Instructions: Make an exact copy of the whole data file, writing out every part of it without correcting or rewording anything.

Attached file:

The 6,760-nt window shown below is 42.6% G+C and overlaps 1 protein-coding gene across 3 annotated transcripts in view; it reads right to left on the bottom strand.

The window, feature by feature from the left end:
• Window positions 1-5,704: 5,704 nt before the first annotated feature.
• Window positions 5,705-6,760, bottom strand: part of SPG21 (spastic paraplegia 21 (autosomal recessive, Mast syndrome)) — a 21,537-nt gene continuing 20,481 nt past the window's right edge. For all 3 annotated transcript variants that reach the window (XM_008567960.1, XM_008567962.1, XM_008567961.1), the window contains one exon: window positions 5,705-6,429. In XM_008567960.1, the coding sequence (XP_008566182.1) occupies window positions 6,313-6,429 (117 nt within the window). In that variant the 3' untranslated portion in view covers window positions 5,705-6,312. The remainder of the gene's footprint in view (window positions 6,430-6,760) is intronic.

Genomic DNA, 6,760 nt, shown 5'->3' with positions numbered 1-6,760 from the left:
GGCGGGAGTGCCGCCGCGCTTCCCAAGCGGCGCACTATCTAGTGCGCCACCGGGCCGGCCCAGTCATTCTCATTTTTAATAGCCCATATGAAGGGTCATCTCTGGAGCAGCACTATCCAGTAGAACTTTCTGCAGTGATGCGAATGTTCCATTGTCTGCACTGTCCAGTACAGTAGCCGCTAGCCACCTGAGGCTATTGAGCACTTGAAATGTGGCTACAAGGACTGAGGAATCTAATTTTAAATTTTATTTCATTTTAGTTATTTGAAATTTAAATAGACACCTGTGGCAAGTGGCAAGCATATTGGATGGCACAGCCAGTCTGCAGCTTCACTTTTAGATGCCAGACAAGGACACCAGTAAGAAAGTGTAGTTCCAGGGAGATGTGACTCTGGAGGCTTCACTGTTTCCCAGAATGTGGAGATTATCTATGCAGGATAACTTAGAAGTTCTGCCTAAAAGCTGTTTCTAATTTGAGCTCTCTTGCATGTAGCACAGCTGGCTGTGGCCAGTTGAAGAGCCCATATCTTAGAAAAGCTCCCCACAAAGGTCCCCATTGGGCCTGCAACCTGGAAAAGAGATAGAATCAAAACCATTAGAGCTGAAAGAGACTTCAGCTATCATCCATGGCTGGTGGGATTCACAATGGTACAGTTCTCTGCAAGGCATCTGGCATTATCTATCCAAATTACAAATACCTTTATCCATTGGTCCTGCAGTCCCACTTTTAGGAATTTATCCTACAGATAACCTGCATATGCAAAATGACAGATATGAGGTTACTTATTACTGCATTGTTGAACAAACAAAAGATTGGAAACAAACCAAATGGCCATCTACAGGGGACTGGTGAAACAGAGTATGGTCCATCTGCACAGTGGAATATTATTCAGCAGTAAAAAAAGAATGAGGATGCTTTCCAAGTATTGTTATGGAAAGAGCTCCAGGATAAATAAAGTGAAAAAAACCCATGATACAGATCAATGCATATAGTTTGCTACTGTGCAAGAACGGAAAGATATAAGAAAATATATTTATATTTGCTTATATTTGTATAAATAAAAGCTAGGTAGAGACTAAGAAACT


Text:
The 6,760-nt window shown below is 42.6% G+C and overlaps 1 protein-coding gene across 3 annotated transcripts in view; it reads right to left on the bottom strand.

The window, feature by feature from the left end:
• Window positions 1-5,704: 5,704 nt before the first annotated feature.
• Window positions 5,705-6,760, bottom strand: part of SPG21 (spastic paraplegia 21 (autosomal recessive, Mast syndrome)) — a 21,537-nt gene continuing 20,481 nt past the window's right edge. For all 3 annotated transcript variants that reach the window (XM_008567960.1, XM_008567962.1, XM_008567961.1), the window contains one exon: window positions 5,705-6,429. In XM_008567960.1, the coding sequence (XP_008566182.1) occupies window positions 6,313-6,429 (117 nt within the window). In that variant the 3' untranslated portion in view covers window positions 5,705-6,312. The remainder of the gene's footprint in view (window positions 6,430-6,760) is intronic.

Genomic DNA, 6,760 nt, shown 5'->3' with positions numbered 1-6,760 from the left:
GGCGGGAGTGCCGCCGCGCTTCCCAAGCGGCGCACTATCTAGTGCGCCACCGGGCCGGCCCAGTCATTCTCATTTTTAATAGCCCATATGAAGGGTCATCTCTGGAGCAGCACTATCCAGTAGAACTTTCTGCAGTGATGCGAATGTTCCATTGTCTGCACTGTCCAGTACAGTAGCCGCTAGCCACCTGAGGCTATTGAGCACTTGAAATGTGGCTACAAGGACTGAGGAATCTAATTTTAAATTTTATTTCATTTTAGTTATTTGAAATTTAAATAGACACCTGTGGCAAGTGGCAAGCATATTGGATGGCACAGCCAGTCTGCAGCTTCACTTTTAGATGCCAGACAAGGACACCAGTAAGAAAGTGTAGTTCCAGGGAGATGTGACTCTGGAGGCTTCACTGTTTCCCAGAATGTGGAGATTATCTATGCAGGATAACTTAGAAGTTCTGCCTAAAAGCTGTTTCTAATTTGAGCTCTCTTGCATGTAGCACAGCTGGCTGTGGCCAGTTGAAGAGCCCATATCTTAGAAAAGCTCCCCACAAAGGTCCCCATTGGGCCTGCAACCTGGAAAAGAGATAGAATCAAAACCATTAGAGCTGAAAGAGACTTCAGCTATCATCCATGGCTGGTGGGATTCACAATGGTACAGTTCTCTGCAAGGCATCTGGCATTATCTATCCAAATTACAAATACCTTTATCCATTGGTCCTGCAGTCCCACTTTTAGGAATTTATCCTACAGATAACCTGCATATGCAAAATGACAGATATGAGGTTACTTATTACTGCATTGTTGAACAAACAAAAGATTGGAAACAAACCAAATGGCCATCTACAGGGGACTGGTGAAACAGAGTATGGTCCATCTGCACAGTGGAATATTATTCAGCAGTAAAAAAAGAATGAGGATGCTTTCCAAGTATTGTTATGGAAAGAGCTCCAGGATAAATAAAGTGAAAAAAACCCATGATACAGATCAATGCATATAGTTTGCTACTGTGCAAGAACGGAAAGATATAAGAAAATATATTTATATTTGCTTATATTTGTATAAATAAAAGCTAGGTAGAGACTAAGAAACT